Thursday, August 23, 2012

Query Me This

A month ago, I decided to get serious about querying.  I've struggled with my query letter for years.  Along the way, I had help from my critique group, a kind-hearted published writer, a how-to pitch seminar, my husband, my daughter and at one point, I may have asked the mailman for his advice.  Writing a query is about the hardest writing I have ever done.  Finally, the hard work has paid off and I have a query with promise. 

To my family's chagrin, I'm now spending practically every waking moment on my computer. (Yeah, I mean more than usual.)  When I'm not writing, I'm scouring the internet for likely agents or doing critiques or commenting on other people's posted work.  I'm entering every contest on every blog I can find. 

It is paying off.  I won an honorable mention in the Teen Eyes Query Contest on the Miss Snark's First Victim blog.  I got great feedback and some actual interest from publishers and an agent at  At this moment, my query is up for critique on three different blogs. The past few weeks have showed me what I can accomplish with sustained, focused effort. I've always known this to be true but this has really made it clear. 

Getting published requires a ton of sweat and toil and a little help from your friends.

You can stop by and check out my queries on the these wonderful blogs.

Brenda Drake Writes...Under the Influence of Coffee, currently holding a Query Workshop

The Quintessentially Questionable Query Experiment, wherein writer Matt MacNish posts and critiques queries and invites his blog followers to chime in.

Unicorn Bell is running a query workshop, with a contest coming over the weekend.

The internet writing community is amazing.  Is there any other on-line community of people that is so helpful, supportive and giving of their time?  I can't imagine any. 

Wednesday, August 15, 2012

Scholastic Book Club

In my grade school days, the Scholastic Book Club was one club that always wanted me as a member.  I love books and the opportunity to pick my favorites was irresistible. Come on.  Who can resist a new book?   I remember reading the short descriptions on the paper order form and getting all excited over a story.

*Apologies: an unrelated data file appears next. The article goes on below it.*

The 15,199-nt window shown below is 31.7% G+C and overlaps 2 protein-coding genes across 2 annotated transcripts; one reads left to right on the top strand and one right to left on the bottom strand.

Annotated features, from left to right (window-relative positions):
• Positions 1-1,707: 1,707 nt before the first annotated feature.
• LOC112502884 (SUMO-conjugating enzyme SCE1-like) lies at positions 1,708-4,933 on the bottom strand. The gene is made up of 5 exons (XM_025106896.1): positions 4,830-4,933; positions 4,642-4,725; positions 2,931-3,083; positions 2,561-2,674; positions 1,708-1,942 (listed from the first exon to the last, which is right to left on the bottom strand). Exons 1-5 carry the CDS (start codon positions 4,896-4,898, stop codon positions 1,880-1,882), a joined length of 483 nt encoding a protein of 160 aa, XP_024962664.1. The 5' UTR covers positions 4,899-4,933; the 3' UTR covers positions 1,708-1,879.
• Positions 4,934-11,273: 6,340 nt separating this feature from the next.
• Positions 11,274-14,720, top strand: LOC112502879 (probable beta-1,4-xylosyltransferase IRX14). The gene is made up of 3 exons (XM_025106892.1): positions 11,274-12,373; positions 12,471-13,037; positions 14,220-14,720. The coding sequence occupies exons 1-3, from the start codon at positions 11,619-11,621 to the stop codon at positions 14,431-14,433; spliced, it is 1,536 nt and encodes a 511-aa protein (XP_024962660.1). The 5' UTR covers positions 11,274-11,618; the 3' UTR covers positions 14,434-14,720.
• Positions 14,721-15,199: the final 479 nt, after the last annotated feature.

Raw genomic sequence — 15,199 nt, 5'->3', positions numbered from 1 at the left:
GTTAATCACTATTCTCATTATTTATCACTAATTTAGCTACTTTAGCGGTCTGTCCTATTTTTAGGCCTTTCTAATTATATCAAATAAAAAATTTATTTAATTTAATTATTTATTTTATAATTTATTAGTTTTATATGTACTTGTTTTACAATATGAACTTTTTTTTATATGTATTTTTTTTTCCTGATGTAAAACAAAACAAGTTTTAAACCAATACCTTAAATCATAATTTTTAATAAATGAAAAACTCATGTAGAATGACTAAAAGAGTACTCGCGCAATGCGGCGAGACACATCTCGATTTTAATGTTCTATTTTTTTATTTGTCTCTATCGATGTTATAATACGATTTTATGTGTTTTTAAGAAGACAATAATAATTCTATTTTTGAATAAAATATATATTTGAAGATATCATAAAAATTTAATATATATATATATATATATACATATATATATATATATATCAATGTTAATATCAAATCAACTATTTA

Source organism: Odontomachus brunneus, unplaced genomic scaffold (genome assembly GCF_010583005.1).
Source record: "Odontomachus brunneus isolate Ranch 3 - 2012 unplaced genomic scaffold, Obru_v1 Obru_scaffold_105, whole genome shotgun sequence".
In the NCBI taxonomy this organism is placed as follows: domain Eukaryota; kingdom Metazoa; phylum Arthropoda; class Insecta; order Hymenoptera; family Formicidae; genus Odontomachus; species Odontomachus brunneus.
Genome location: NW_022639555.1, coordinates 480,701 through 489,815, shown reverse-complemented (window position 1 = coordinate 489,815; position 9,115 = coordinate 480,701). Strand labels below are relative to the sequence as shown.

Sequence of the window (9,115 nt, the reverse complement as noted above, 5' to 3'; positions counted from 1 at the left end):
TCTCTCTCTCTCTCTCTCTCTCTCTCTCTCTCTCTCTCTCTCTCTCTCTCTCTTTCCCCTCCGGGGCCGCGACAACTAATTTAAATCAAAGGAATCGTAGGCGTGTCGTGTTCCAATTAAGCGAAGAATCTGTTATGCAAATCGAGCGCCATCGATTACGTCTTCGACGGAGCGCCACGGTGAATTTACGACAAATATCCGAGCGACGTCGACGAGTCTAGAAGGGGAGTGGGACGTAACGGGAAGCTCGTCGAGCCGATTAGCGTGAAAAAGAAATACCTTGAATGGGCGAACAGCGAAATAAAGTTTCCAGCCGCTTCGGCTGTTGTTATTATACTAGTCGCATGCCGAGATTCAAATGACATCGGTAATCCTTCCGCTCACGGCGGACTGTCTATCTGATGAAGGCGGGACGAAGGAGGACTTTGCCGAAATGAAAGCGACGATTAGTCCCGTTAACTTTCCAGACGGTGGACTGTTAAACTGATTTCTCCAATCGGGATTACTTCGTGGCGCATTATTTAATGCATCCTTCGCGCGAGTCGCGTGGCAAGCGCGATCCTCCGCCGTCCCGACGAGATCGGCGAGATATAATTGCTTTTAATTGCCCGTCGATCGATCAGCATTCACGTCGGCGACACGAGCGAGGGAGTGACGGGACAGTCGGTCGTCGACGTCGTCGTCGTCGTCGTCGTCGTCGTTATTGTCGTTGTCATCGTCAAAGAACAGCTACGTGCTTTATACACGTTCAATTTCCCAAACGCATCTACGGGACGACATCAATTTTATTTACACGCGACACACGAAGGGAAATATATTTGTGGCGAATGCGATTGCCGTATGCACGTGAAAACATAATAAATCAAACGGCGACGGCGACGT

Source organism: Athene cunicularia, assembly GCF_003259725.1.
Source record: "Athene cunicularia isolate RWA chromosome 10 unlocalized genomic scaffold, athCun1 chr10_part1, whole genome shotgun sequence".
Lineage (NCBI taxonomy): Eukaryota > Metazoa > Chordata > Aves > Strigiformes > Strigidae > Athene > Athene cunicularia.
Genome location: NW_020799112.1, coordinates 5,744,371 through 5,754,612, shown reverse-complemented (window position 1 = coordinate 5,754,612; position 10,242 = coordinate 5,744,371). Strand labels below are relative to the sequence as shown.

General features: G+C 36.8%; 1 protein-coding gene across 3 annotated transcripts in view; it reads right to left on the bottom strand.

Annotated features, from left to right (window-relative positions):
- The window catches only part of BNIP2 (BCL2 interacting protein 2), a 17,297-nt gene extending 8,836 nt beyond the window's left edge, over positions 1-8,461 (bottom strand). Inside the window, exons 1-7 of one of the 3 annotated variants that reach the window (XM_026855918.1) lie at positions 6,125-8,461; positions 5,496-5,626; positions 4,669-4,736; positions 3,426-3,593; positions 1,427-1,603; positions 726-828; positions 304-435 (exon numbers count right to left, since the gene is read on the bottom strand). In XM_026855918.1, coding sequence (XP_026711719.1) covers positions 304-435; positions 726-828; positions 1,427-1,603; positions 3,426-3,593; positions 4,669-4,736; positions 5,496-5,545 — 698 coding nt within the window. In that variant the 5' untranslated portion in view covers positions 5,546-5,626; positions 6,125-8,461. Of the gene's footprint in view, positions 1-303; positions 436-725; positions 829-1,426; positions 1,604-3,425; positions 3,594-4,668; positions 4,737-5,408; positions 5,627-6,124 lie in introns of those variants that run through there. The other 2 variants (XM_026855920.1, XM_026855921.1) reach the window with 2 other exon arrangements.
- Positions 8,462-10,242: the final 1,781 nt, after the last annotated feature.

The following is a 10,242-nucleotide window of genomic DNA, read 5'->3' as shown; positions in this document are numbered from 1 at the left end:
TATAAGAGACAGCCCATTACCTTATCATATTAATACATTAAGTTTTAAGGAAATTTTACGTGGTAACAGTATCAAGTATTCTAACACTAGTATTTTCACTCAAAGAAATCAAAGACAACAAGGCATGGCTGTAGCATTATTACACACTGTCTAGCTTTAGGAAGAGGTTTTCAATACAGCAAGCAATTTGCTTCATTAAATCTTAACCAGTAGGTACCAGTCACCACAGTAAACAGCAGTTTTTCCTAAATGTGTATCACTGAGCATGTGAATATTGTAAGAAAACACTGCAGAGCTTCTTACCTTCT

Back then, the books were only about 50 cents. I'd go through the list and tick off all the ones that sounded the least bit interesting and end up with over a dozen choices.  That's when parental frugality would come into play and I'd have to pare the wish list down to three or four favorites. After that, I only had to make sure I brought the money to school and turned the form in on time.  With me, things like that were never a foregone conclusion.

Then came the magical day when the books arrived and I waited for the teacher to call my name so I could claim my stack of crisp, shiny new books.  I'd peek over at what my neighbor's books and think, "Oh, I wish I'd ordered that one too."

I carried those sweet little paperbacks home in my bookbag, tromping through the snow in snowboots and stocking cap, wearing those thick snow pants that make shooshing noises when your legs rubbed together.  I'd read lying on the couch, while sipping creamy chocolate milk from a carton, or while rocking in our huge green vinyl rocking chair--the one that would tip over if I rocked too hard, and I'd end up reading while lying on my back with my feet in the air.  I liked it that way. And sometimes on the weekends, I'd just lay in bed all day and read. Just thinking about the Scholastic Book Club makes me smile.

These are a few of the books that sparked my imagination back then.  They're classics now.  Click the link below to see a lot more books and more wonderful memories. What were some of your favorites?

Nostalgia for the Scholastic Book Club, circa '60's & '70's